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J Periodontal Res. 1992 Jul;27(4 Pt 1):233-8.

Volatile sulfur compounds in mouth air from clinically healthy subjects and patients with periodontal disease.

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1
Department of Preventive and Community Dentistry, School of Dentistry, Niigata, Japan.

Abstract

Volatile sulfur compounds (VSC) in mouth air were estimated by gas chromatography. The amount of VSC and the methyl mercaptan/hydrogen sulfide ratio were significantly increased in patients with periodontal disease. These two parameters also increased in proportion to the bleeding index and probing depth. A study was also done on the effect of removal of tongue coating on VSC concentrations in mouth air from patients with periodontal involvement. VSC and the methyl mercaptan/hydrogen sulfide ratio were reduced to 49% and 35%, respectively, by removal of the tongue coating. The average amount of tongue coating removed from patients with periodontal disease was significantly higher than from controls (90.1 mg vs. 14.6 mg, p less than 0.01). Estimated production of VSC from tongue coating was 4 times higher than the control value, and the methyl mercaptan/hydrogen sulfide ratio was also markedly increased. However, a saliva putrefaction study suggested that saliva does not contribute to the elevated ratio of methyl mercaptan in mouth air. These results strongly suggest that, in addition to periodontal pockets, tongue coating has an important role in VSC production, in particular leading to an elevated concentration of methyl mercaptan, which is more pathogenic than hydrogen sulfide.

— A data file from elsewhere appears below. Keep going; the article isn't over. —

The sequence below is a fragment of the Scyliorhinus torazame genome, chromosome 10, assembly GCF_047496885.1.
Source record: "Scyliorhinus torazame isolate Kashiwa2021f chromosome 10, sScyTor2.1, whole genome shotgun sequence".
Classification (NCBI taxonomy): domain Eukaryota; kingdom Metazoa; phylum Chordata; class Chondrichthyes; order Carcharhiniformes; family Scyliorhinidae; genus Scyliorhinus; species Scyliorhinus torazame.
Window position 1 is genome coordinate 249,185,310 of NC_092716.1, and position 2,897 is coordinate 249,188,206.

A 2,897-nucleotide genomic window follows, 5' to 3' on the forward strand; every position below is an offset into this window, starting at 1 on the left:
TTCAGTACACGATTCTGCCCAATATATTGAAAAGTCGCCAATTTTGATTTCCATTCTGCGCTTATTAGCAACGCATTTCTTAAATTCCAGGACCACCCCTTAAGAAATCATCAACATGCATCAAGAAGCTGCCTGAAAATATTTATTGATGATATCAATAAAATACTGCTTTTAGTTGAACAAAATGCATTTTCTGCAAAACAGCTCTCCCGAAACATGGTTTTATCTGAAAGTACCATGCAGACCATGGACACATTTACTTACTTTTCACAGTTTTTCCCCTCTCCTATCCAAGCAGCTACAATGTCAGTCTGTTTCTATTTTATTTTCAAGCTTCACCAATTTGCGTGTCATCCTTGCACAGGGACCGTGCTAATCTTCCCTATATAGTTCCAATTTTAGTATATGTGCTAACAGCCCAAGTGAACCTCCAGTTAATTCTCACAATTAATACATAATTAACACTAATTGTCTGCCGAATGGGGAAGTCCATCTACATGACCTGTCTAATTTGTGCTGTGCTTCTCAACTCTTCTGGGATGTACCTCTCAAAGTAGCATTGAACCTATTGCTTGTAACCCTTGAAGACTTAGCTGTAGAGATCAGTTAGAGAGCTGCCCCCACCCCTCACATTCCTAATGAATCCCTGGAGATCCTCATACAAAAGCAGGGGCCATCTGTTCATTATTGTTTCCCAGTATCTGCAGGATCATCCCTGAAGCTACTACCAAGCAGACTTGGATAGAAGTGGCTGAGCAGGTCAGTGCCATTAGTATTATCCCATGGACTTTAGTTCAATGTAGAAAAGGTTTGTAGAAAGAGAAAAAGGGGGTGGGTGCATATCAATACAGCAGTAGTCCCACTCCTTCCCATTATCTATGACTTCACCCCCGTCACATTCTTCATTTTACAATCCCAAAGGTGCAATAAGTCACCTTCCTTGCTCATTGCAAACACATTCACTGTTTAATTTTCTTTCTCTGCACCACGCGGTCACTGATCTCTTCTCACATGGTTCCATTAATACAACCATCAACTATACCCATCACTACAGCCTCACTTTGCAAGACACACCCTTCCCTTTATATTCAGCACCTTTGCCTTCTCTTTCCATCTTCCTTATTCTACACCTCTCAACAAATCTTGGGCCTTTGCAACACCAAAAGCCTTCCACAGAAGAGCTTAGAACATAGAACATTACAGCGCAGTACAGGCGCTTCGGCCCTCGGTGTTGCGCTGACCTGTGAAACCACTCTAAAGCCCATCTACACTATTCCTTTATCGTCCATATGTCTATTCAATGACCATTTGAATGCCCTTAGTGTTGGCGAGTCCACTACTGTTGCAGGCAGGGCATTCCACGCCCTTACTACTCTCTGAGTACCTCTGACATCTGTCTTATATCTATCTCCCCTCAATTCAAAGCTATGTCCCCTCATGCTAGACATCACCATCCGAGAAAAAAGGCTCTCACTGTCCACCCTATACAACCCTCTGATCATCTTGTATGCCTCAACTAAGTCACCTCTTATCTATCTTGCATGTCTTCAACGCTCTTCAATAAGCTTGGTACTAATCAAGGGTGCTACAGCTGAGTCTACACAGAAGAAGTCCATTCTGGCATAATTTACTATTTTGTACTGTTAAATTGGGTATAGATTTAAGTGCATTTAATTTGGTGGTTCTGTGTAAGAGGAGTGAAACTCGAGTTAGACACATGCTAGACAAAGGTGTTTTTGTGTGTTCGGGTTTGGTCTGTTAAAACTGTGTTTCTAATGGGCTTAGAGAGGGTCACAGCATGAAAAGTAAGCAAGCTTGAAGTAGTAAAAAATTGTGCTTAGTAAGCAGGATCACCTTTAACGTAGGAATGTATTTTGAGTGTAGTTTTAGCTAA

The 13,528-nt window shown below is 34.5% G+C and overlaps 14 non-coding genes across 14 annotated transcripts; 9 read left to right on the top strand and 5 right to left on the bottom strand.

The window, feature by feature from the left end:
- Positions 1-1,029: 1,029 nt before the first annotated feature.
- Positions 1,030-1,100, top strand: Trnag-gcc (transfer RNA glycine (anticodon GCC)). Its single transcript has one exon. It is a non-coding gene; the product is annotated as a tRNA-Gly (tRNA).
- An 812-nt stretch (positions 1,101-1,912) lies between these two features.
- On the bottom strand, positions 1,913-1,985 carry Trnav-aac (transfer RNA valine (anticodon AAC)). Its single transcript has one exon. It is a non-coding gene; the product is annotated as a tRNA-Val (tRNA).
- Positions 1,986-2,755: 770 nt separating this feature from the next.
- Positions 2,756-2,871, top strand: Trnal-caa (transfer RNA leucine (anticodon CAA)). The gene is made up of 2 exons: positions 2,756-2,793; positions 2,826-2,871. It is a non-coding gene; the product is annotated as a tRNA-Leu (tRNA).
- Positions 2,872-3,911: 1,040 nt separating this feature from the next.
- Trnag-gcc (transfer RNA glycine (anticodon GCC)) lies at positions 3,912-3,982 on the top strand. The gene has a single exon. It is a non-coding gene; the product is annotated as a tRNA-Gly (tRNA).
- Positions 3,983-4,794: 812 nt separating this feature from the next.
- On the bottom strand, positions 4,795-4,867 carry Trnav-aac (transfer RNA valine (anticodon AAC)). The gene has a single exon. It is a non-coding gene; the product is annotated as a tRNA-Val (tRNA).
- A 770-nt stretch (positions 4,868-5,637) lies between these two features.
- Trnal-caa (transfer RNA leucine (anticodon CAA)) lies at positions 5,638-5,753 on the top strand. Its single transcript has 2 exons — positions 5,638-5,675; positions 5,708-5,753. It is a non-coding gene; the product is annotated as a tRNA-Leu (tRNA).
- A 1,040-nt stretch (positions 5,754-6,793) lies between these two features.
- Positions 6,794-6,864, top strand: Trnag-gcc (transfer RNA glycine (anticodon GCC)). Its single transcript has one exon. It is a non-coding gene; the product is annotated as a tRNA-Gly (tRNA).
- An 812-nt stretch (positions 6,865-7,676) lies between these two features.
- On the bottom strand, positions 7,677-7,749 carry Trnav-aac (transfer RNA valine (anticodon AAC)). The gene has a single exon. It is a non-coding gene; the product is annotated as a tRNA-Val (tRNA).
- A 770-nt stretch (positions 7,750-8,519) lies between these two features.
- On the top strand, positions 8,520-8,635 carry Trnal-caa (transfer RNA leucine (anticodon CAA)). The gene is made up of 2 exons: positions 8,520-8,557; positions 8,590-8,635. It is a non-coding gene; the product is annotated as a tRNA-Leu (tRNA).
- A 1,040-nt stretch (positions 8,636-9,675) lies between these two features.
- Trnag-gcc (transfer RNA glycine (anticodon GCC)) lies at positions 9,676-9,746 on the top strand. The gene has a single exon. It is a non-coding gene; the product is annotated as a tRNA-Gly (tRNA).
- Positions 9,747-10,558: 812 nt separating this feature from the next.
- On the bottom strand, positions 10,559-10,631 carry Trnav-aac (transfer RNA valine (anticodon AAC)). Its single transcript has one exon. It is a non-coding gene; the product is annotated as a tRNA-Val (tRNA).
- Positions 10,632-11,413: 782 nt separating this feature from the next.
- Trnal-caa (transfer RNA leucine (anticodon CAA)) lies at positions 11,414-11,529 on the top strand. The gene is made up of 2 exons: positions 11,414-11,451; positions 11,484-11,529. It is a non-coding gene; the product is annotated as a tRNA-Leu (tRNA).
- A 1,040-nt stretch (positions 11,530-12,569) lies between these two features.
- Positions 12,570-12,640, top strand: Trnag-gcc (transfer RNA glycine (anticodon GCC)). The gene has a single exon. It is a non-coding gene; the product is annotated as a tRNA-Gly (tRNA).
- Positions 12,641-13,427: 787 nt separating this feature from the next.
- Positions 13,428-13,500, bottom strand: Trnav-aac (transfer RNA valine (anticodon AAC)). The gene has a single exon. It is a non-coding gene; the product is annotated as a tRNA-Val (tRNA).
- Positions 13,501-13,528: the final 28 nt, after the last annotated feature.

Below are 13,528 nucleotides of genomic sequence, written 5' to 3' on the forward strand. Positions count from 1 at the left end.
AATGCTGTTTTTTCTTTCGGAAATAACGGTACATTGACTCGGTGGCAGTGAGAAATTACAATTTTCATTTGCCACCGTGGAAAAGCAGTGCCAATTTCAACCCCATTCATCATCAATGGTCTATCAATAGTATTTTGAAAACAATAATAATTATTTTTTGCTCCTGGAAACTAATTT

PMID:
1640345
[Indexed for MEDLINE]

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